Majority Say Candidate Debates Will Influence Their Vote In Primary, Survey Finds
People Care How Candidates Fund Their Campaigns; Latino Support for Bilingual Education Initiative Waning
SAN FRANCISCO, California, May 11, 1998 – Eighty-five percent of California’s likely voters say that candidate performances in public debates will influence how they vote, according to a statewide survey released today by the Public Policy Institute of California. Ironically, although more Californians get their political news from television than from any other source (41%), no major network has agreed to televise the first gubernatorial debate, scheduled for Wednesday, May 13.
The second in a series of large-scale surveys conducted by Mark Baldassare shows Democrat Gray Davis with 23%, Al Checchi with 19%, and Jane Harman with 8% support among likely voters. Republican Dan Lungren receives 23%. While support for Checchi and Lungren remains unchanged since PPIC’s April survey, Davis has gained 11 points and Harman has dropped 10. Crossover voting continues to influence the race, with Democratic candidates receiving one in four Republican votes. Latino voters still favor Checchi by a wide margin.
In the U.S. Senate race, Darrell Issa has expanded his lead over Matt Fong, his challenger for the Republican nomination. Among likely voters, Issa receives 22% – an 8-point gain since April – and Fong 10%. Democrat Barbara Boxer has lost four points since the last survey and now receives 39%. She is backed by a majority of Latino voters (53%).
Subtle but important shifts are under way in voter preferences about candidate qualifications and campaign financing. By 46% to 36%, likely voters now say experience in elected office is a more important qualification than experience running a business. One month ago, voters were almost equally divided when asked which qualifications they value more in candidates for statewide office. Last month’s survey also found that six in 10 California voters were indifferent about self-funding. Now, the current survey indicates that when voters are asked to choose, they prefer a candidate who collects money from supporters rather than one who uses personal wealth to finance a campaign, by a fairly wide margin (52% to 34%).
“As Election Day draws nearer and more voters tune in, they seem to be returning to more traditional political values about candidates and losing enthusiasm for some of the more controversial initiatives,” said Mark Baldassare, director of the PPIC Statewide Survey.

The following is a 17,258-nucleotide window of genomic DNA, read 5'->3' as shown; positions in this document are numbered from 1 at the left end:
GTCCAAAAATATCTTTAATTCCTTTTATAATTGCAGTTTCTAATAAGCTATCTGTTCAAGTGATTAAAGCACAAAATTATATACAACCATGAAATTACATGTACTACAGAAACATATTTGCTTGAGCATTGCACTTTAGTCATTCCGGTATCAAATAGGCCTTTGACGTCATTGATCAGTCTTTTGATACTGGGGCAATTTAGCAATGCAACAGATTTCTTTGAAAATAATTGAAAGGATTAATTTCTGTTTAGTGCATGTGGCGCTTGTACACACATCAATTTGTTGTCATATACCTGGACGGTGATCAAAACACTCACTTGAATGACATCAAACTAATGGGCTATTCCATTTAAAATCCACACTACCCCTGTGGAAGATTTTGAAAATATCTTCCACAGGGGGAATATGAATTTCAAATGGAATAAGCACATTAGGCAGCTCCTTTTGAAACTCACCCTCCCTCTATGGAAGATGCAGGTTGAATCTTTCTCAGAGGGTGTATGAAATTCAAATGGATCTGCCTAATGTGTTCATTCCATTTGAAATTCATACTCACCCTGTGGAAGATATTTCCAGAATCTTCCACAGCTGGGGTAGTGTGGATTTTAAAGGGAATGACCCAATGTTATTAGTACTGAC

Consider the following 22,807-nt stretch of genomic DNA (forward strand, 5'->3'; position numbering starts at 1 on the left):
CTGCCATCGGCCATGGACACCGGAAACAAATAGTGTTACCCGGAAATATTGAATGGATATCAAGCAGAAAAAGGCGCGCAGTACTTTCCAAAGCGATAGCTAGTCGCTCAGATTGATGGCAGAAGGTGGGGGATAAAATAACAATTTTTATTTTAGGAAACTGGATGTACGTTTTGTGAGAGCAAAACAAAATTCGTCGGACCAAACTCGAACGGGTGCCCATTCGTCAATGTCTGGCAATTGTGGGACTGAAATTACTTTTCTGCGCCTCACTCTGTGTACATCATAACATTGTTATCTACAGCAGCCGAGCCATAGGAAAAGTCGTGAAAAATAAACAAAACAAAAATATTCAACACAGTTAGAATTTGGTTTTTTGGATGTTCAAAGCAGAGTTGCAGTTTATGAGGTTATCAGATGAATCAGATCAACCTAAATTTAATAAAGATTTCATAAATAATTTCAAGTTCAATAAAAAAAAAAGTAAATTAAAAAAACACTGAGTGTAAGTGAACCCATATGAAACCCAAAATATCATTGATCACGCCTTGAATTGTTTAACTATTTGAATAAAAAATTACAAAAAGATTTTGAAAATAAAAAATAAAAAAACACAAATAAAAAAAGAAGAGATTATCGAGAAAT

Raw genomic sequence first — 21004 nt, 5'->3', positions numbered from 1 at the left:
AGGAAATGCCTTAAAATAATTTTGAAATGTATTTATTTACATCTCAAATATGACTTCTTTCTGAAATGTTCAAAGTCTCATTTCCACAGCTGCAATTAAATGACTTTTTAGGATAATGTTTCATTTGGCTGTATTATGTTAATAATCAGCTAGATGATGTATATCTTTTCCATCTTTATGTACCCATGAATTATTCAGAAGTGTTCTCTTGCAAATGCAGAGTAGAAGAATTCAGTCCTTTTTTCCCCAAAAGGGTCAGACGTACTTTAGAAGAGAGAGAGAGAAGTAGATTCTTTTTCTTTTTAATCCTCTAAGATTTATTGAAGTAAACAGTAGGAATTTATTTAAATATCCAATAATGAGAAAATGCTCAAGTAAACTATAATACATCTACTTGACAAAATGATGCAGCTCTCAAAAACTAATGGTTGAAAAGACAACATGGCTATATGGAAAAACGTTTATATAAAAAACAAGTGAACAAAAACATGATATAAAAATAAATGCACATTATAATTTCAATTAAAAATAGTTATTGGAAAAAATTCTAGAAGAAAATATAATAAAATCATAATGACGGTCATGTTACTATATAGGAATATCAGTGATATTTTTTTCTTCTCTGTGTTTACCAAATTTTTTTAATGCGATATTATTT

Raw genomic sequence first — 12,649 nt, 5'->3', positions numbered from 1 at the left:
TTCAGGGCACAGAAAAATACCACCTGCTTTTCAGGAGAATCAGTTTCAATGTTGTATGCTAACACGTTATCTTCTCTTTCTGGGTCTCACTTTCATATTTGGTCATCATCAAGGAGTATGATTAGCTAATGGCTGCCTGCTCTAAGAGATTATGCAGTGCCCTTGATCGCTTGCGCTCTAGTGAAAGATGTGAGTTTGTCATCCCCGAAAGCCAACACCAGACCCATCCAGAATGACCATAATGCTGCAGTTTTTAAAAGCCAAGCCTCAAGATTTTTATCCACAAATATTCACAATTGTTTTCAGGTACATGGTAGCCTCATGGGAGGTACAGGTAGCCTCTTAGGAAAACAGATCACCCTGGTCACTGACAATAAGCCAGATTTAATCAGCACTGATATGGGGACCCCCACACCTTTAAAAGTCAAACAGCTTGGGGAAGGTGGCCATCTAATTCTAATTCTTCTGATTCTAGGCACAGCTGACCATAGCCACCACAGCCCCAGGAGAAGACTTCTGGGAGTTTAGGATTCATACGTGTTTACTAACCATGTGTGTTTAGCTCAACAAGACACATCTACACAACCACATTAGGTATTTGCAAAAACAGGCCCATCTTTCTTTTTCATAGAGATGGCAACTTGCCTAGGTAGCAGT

California voters continue to strongly support Proposition 227, the initiative that would end most bilingual education programs in public schools, but support has slipped since President Clinton announced his opposition and the state legislature passed a bill authorizing local school districts to make decisions about bilingual programs. Sixty-seven percent of likely voters support the initiative – an 8-point drop from last month’s survey – while 28% are opposed. Latino voters, who favored the initiative just one month ago (58% to 39%), are now equally divided (48% to 48%).
Proposition 226, while still favored by a majority of likely voters, has also lost support. The initiative, which would require that unions obtain permission from their members before using union dues for political contributions, is supported by 59% of likely voters, with 33% opposed. PPIC’s April survey showed 67% in favor and 25% opposed. Voters more strongly support placing restrictions on corporate campaign contributions (55%) than on union contributions (50%). A majority of Latino voters (51%) oppose Proposition 226.
Latinos differ from Californians as a whole on a number of diverse issues. They are more willing to increase funding for social programs, even if it means increasing taxes (58% to 51%). A greater number believe that government regulation of business is necessary to protect the public interest (63% to 54%). Latinos are less likely to support a woman’s right to choose: 42% are in favor, compared with 61% of all Californians. However, contrary to received wisdom, Latinos are as likely as Californians as a whole to believe that homosexuality should be accepted by society (55% to 58%). These findings support the conclusions of the April survey that California Latinos defy political, social, and economic labels.